Influenza remains a continual threat to health of many Americans, resulting in 9.2-35.6 million illnesses, 140,000-710,000 hospitalizations, and 12,000-56,000 deaths annually since 2010 (CDC), as well as the ever-present likelihood of a devastating pandemic that could kill millions. Recent work has also suggested that a universal flu vaccine may be possible, although there is considerable uncertainty about how to achieve this. This renewal application seeks to leverage some of the important methodologies and data that we have developed in this past granting period to understand at a much deeper level what constitutes broad and effective B and T cell responses against influenza so as to better inform next generation vaccine efforts. Specifically, we have developed a unique tonsil organoid system that we can expose to a flu vaccine and produce high affinity antibodies several days to a week later. This gives us an ability to manipulate and test vaccine constructs and adjuvants in a fully human system in order to find the best way to trigger broadly neutralizing antibodies. In addition, we have developed powerful new T and B cell repertoire analysis methods that will allow us to productively analyze large flu- specific TCR and Ig data sets to identify which specificities or other correlates contribute the most to protection or amelioration of diseases in challenge studies. We also plan to further analyze influenza vaccine responses in pregnant women, the elderly and twins, to test various hypotheses that we have developed in our previous work in the CCHI. Lastly we will take advantage of recent advances by the Nolan lab in imaging tissue sections with large numbers of different antibodies to analyze the cellular organization the tonsil organoids with time during a flu vaccine response and after different interventions.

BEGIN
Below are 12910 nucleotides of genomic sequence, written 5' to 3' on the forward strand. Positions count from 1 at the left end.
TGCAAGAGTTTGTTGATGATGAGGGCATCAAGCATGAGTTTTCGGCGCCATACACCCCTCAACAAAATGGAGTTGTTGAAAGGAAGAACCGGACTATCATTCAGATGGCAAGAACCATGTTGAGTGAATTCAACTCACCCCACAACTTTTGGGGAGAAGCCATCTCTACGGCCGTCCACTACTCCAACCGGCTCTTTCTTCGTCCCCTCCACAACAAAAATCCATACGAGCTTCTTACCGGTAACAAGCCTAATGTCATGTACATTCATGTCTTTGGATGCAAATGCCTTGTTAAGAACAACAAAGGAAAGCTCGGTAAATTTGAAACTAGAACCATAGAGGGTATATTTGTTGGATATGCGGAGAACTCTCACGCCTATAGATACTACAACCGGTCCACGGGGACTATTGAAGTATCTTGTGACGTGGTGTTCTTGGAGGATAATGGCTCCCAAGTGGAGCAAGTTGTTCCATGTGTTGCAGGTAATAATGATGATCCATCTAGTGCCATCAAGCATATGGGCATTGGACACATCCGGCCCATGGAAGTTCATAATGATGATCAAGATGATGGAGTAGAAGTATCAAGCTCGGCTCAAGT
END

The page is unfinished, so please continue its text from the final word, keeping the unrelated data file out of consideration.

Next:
Influenza morbidity and mortality cause a significant global health burden due to the lack of a universal vaccine. The goal of the Stanford CCHI is to provide missing immunologic data through novel organoid systems derived from tonsils and lymph nodes, lymphocyte repertoire analysis, and 2D/3D cellular neighborhoods and spatial interactions. We will utilize these approaches to determine important characteristics of broadly-neutralizing antibodies, delivery systems and adjuvants, and prior immunity and ?imprinting? of influenza exposures which will contribute to the development of a universal influenza vaccine.
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